According to your logic Germany should have been able to invade any and all the countries it wanted and Britain and France should have just accepted it in order not to get into a war. That’s not how European great power politics worked. Hitler knew that invading Poland might force the Allies to take action since France was a longtime committed ally, and Britain had just signed on to defend Poland as well. The truth is that French and British failure to immediately launch an invasion of Germany while its military was mostly occupied in the east was probably the stupidest thing they did (but apparently they didn’t feel they were ready for war yet).

    Germany most certainly started THE WAR.

  17. No, you’re wrong. France and then England declared war on Germany.

    Again, European border disputes had been going on for a thousand years before France and England turned what would have been a regional war into a world war. They should have played their cards more intelligently and left the Nazi’s alone to deal with Stalin’s Soviet Union. As it turned out, Britain and France hadn’t the power, post WW2, to contain the Soviet Union. They were delusional, fooling themselves with visions of self-aggrandizing grandeur. Had it not been for the entry of the USA, the heroic Germans may well have pulled it off and not only spared Eastern Europe from communist occupation but emancipated the people of Russia from cruel Soviet bondage.

    • Replies: @TomSchmidt
  18. @Ash

    Your point is well taken about Nazi atrocities against non-Western civilians. One shudders to read Generalplan OST.

    From here:
    We get “It has been claimed that the bombing of Frampol was an experiment as according to Polish historians Pawel Puzio and Ryszard Jasinski it had no targetable industry and no military units were stationed there.” I would agree that this was an illegitimate military target; of course, the Nazis used different rules for people who couldn’t fight back.

    Casualties at Scapa Flow and Mönchengladbach of civilians were what we breezily call collateral damage. No civilian was targeted qua civilian. Like Pearl Harbor, they were legitimate military targets. As was Rotterdam, with bombing meant to support the objective of taking the city and its port. I say unintentional because the objective of taking the city had been achieved before the bombs landed with its surrender, but after the bombers were launched. Apparently the commander in the ground tried to signal the bombers to turn back and was unsuccessful.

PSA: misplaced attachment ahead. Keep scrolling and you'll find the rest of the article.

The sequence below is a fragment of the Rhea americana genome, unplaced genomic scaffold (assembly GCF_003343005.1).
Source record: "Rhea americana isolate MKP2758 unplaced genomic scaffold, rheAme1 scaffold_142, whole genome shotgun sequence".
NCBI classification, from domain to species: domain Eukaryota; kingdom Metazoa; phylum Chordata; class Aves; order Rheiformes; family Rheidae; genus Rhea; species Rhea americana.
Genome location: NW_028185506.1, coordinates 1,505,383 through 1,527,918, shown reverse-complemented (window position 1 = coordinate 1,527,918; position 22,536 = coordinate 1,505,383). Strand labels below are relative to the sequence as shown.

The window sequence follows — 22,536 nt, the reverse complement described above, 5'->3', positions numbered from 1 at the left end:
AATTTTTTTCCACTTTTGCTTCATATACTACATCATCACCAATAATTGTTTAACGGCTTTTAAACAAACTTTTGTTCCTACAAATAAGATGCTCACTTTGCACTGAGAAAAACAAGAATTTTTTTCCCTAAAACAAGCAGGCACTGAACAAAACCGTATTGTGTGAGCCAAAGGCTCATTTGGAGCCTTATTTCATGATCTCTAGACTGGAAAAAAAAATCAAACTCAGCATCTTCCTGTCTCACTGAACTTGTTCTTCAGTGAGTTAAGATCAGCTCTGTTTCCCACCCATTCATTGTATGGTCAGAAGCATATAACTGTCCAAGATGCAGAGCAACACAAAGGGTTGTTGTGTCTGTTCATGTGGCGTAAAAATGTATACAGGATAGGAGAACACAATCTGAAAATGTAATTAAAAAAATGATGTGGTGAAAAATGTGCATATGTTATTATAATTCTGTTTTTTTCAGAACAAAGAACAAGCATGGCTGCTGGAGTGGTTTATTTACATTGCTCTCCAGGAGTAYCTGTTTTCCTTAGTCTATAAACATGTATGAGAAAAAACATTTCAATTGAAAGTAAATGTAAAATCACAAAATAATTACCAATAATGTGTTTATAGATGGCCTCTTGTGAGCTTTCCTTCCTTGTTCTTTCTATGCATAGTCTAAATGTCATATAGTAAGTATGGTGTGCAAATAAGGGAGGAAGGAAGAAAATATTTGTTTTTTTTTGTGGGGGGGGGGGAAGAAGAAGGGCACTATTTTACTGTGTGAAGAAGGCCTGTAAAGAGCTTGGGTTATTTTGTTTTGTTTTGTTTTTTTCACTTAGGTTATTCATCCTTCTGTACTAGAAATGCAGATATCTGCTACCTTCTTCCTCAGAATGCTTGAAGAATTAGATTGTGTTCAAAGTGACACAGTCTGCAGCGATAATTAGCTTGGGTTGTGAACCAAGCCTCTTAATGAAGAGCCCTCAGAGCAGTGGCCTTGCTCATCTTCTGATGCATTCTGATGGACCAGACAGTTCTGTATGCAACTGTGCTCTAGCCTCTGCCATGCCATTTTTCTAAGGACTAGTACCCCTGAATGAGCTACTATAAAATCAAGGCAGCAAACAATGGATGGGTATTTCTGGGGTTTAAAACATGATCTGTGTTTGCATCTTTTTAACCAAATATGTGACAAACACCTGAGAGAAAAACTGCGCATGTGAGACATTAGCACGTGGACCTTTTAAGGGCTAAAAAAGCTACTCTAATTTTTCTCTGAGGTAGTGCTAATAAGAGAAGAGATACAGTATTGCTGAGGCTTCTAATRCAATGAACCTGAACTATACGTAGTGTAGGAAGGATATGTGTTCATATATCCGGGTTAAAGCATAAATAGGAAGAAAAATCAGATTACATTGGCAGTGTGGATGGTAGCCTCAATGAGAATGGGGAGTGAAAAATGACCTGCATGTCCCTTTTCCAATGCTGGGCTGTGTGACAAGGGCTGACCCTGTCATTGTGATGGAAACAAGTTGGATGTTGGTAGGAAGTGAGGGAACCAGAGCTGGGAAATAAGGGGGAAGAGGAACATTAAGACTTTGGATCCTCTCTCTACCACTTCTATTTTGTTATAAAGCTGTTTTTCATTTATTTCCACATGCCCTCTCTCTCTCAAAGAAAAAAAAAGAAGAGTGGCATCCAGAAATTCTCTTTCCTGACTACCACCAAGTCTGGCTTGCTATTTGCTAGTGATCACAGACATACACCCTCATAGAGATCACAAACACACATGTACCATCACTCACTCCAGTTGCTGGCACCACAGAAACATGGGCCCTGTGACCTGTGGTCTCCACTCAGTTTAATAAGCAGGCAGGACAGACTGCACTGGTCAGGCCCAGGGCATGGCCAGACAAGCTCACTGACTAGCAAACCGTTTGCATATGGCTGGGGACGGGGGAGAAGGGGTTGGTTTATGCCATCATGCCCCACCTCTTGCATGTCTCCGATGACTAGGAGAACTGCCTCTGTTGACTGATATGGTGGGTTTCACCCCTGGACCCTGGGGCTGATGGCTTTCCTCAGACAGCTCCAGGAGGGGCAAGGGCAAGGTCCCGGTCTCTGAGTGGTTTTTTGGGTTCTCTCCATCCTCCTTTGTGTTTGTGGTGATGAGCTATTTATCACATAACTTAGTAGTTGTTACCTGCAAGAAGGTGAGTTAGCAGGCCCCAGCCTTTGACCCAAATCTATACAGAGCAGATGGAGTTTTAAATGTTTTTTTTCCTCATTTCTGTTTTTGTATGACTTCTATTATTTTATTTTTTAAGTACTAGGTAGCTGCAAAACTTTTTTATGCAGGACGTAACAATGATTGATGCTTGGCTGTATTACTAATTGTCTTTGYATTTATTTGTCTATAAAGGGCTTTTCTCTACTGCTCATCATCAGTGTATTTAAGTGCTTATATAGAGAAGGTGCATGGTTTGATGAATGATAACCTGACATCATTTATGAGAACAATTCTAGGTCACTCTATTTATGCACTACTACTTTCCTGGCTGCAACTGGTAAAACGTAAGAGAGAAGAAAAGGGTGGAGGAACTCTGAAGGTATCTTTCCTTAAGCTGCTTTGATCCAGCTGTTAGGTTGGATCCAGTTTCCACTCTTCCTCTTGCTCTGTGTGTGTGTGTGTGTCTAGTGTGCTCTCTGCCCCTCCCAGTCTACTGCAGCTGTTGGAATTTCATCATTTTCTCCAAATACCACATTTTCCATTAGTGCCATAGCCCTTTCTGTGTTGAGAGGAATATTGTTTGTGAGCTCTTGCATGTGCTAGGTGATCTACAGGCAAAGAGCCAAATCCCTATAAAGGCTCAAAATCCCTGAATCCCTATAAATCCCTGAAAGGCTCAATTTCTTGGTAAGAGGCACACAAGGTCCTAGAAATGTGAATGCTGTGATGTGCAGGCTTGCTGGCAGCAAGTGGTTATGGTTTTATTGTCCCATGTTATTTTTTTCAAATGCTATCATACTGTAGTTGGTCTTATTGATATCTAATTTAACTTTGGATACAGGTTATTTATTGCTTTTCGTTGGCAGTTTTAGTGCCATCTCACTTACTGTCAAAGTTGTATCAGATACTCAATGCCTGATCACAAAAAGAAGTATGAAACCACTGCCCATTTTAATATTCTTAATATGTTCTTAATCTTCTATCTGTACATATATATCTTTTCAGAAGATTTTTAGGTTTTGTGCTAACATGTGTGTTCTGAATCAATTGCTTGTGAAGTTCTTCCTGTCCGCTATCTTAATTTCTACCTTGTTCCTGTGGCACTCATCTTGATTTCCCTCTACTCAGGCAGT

Churchill’s response to Rotterdam was to bomb inside Germany, with an intriguing motive: “I have examined today with the War Cabinet and all the experts the request which you made to me last night and this morning for further fighter squadrons. We are all agreed that it is better to draw the enemy on to this Island by striking at his vitals, and thus to aid the common cause.” He intended to sacrifice civilians to aid the war effort.

    La Wik continues: “Despite the British attacks on German cities, the Luftwaffe did not begin to attack military and economic targets in the UK until six weeks after the campaign in France was concluded.” … “Hermann Göring’s general order, issued on 30 June 1940, stated:

    The war against England is to be restricted to destructive attacks against industry and air force targets which have weak defensive forces. … The most thorough study of the target concerned, that is vital points of the target, is a pre-requisite for success. It is also stressed that every effort should be made to avoid unnecessary loss of life amongst the civilian population.”

    Further comments in the file about Hitler prohibiting initiation of terror attacks on Britain, etc.

    The book Human Smoke is written largely to demythologize the monster Churchill. I don’t think anyone can legitimize Nazi terror. What was fascinating was how democratic governments moved step by step to the idea of legitimately targeting and killing civilians; I expect that mindset of totalitarians, but not us, the “good guys.”

    Most fascinating is that Churchill’s tactics worked, if probably not how he intended. In Tribe, Junger talks about how attacks on civilians in London strengthened their resolve to fight on, improving British morale. The British psychologists who observed this actually warned against terror bombing Germans for fear it might (as it did) provoke the same response in them.

  19. @ThreeCranes

    Do read Generalplan OST. The Nazis treated Danish and French civilians as if they were human. Poles, somewhat. The only emancipation they planned for Russians was the grave.